Convergent Validity in Objective Measures of Identity Status: Implications for Identity Status Theory

By Schwartz, Seth J. | Adolescence, Fall 2002 | Go to article overview

Convergent Validity in Objective Measures of Identity Status: Implications for Identity Status Theory


Schwartz, Seth J., Adolescence


The concept of identity has been under wide conceptual and empirical study for more than half a century. Erikson (1950) introduced identity development as the primary psychosocial task of adolescence. In the years since, identity has been expanded to apply not only to adolescence but also to young adulthood (e.g., Arnett, 2000; Cote & Allahar, 1994). The task of forming a sense of self has been widely researched in populations ranging from early adolescence to old age, with most research samples consisting of individuals between the ages of 12 and 30 (Archer, 1982; Marcia, 1993).

Theoretical advances in the field of identity have been abundant, especially in the past 15 years (Schwartz, 2001). Most of these advances have been based on Marcia's (1966) pioneering work. Marcia was the first theorist to derive an empirically measurable construct from Erikson's conceptual and clinical writings and to build a tradition of scientific research on identity. Largely because of its elegance and simplicity, Marcia's construct has remained timely and important for more than 35 years (Berzonsky & Adams, 1999).

Marcia's construct is based on the independent dimensions of exploration and commitment. Exploration represents the search for a revised and refined sense of self; whereas commitment represents the choice to pursue a specific set of goals, values, and beliefs. Marcia bifurcated each of these dimensions and arranged them in a perpendicular fashion, thereby creating a 2 x 2 matrix. He designated each of the four cells in this matrix as an identity status. Each identity status represents a specific level of exploration (high or low) crossed with a specific level of commitment.

The identity statuses are achievement, moratorium, foreclosure, and diffusion. Achievement (high exploration, high commitment) represents the consolidation of a sense of self following a period of exploration. Moratorium (high exploration, low commitment) represents active exploration without commitment, and it often serves as a precursor to achievement. Foreclosure (low exploration, high commitment) represents adopting goals, values, and beliefs from parents or other authority figures without much critical thought. Diffusion (low exploration, low commitment) represents a pattern of apathy, disinterest, and lack of direction.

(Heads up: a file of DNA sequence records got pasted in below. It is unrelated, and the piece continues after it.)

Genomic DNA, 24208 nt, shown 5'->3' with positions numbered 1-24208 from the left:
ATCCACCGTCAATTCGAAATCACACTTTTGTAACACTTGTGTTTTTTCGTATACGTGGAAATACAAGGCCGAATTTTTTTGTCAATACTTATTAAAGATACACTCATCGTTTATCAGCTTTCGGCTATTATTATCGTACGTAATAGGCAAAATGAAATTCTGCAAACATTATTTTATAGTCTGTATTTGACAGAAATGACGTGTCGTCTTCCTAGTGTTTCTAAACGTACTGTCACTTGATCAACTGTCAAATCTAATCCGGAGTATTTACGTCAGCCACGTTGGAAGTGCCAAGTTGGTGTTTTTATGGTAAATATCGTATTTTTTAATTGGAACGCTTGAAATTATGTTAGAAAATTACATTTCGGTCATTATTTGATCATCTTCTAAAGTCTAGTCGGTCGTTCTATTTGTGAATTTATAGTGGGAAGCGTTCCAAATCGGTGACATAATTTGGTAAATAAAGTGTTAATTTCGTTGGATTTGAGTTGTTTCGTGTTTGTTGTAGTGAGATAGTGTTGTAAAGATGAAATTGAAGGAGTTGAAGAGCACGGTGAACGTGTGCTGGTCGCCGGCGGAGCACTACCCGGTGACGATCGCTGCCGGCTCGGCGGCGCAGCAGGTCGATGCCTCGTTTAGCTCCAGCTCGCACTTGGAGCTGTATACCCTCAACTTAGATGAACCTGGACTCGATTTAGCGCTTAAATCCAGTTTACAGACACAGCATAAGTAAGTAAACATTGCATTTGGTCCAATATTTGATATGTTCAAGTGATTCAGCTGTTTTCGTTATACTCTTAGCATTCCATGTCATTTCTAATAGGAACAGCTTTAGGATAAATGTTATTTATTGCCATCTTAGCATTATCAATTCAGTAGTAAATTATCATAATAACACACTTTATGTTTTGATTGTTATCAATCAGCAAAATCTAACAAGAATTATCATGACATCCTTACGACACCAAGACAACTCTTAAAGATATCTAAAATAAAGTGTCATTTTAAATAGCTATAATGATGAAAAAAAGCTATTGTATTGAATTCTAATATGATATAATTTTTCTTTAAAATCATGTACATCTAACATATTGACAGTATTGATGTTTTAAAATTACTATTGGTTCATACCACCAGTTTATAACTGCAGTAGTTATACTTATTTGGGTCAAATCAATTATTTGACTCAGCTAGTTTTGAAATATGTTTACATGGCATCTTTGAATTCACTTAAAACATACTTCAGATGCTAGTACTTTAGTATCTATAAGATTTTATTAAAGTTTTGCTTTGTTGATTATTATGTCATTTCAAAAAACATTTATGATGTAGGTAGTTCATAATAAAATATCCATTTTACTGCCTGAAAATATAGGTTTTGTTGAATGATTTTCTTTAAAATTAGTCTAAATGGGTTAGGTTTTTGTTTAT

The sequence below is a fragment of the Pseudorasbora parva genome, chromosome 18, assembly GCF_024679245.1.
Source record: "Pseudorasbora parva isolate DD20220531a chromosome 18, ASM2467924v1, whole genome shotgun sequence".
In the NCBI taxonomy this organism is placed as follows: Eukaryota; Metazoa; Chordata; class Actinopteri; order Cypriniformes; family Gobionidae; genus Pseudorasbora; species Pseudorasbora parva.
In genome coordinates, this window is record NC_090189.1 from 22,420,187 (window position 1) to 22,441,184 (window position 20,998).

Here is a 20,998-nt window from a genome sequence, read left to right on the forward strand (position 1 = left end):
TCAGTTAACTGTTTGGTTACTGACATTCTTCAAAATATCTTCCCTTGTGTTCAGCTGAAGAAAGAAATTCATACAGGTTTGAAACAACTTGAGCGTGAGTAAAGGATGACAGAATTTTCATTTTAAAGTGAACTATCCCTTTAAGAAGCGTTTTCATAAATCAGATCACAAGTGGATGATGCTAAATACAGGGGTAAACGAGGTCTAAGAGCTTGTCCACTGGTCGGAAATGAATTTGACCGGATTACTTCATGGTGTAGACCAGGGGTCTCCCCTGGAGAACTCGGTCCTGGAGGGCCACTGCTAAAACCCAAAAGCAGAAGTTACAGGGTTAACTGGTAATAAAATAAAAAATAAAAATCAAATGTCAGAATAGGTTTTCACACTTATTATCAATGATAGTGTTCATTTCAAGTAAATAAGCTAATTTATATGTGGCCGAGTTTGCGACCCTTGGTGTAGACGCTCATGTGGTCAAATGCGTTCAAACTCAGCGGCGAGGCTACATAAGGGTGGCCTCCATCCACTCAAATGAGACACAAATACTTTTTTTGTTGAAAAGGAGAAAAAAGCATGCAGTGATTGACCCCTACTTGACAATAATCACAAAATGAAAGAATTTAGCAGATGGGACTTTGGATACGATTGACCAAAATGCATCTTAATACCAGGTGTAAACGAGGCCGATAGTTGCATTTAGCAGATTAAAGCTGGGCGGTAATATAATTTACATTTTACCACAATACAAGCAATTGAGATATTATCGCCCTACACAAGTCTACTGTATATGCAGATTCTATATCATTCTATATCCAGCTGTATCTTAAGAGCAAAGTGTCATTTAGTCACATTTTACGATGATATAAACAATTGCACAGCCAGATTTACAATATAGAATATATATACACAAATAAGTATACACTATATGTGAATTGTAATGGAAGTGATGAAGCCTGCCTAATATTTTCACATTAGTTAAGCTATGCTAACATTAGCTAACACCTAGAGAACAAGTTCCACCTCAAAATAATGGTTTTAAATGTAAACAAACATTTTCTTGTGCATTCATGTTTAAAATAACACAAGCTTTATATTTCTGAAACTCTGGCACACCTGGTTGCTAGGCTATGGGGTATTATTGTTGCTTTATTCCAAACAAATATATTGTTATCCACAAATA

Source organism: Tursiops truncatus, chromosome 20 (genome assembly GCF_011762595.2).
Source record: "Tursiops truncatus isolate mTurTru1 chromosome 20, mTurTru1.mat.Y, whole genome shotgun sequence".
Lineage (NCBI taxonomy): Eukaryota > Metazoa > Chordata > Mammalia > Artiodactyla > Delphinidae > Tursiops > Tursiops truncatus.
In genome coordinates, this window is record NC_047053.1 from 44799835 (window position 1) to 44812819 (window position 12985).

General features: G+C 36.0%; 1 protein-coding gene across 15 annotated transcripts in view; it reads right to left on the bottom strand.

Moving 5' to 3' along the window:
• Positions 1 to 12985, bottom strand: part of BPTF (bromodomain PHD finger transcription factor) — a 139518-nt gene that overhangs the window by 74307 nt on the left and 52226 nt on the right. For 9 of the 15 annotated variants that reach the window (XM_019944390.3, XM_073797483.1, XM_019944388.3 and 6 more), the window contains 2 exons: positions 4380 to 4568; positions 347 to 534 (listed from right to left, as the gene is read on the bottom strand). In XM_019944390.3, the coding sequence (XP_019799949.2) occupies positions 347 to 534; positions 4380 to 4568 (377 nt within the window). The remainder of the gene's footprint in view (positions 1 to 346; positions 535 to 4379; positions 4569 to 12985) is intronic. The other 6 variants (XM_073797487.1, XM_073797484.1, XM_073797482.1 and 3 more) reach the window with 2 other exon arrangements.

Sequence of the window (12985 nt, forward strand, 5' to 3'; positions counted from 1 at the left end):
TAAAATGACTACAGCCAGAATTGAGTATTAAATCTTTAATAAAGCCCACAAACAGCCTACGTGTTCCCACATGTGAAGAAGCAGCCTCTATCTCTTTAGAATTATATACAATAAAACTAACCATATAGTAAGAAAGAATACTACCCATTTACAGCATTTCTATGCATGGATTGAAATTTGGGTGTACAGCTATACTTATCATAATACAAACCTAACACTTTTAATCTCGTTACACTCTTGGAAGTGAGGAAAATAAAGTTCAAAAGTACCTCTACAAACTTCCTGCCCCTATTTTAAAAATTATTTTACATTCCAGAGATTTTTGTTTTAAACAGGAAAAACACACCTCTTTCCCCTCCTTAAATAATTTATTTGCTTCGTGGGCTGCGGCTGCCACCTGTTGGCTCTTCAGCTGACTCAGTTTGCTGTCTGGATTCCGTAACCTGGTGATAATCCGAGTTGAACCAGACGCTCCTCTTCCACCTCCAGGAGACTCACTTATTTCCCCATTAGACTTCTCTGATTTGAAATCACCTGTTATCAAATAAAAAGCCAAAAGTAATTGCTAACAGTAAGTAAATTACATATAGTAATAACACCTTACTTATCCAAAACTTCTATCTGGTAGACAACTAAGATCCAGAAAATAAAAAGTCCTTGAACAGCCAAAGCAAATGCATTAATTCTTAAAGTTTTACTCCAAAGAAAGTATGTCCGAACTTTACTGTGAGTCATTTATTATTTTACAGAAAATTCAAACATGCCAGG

The identity status model is founded upon the relationships of the statuses to their component dimensions. In fact, the internal validity of the status model is dependent upon the existence of theoretically consistent relationships between each status and the underlying dimensions, exploration and commitment (e.g., a strong and positive relationship between foreclosure and commitment, and a strong and negative relationship between foreclosure and exploration). Empirical findings not consistent with the definitions of the statuses would call the model's fundamental assumptions into question, or would at least require a thorough explanation.

Identity theorists and researchers have often taken the relationships between the statuses and the underlying dimensions for granted; for example, some identity measures assign statuses explicitly based on participants' exploration and commitment scores (e.g., Balistreri, Busch-Rossnagel, & Geisinger, 1995; Grotevant & Cooper, 1981). To strengthen the scientific accuracy of these assumptions and techniques, empirical evidence that the statuses are related to exploration and commitment in ways consistent with the status model needs to be provided.

Measurement Issues

The ability of empirical evidence to support or challenge the fundamental assumptions of the identity status model is dependent upon the measurement techniques used to collect the data. Measurement in identity formation has lagged significantly behind the theoretical progress of the field (Schwartz, 2001). Most identity instruments are structured interviews or questionnaires assessing either (a) the degrees of exploration and commitment that characterize each participant or (b) the extent to which participants endorse statements characteristic of each identity status.

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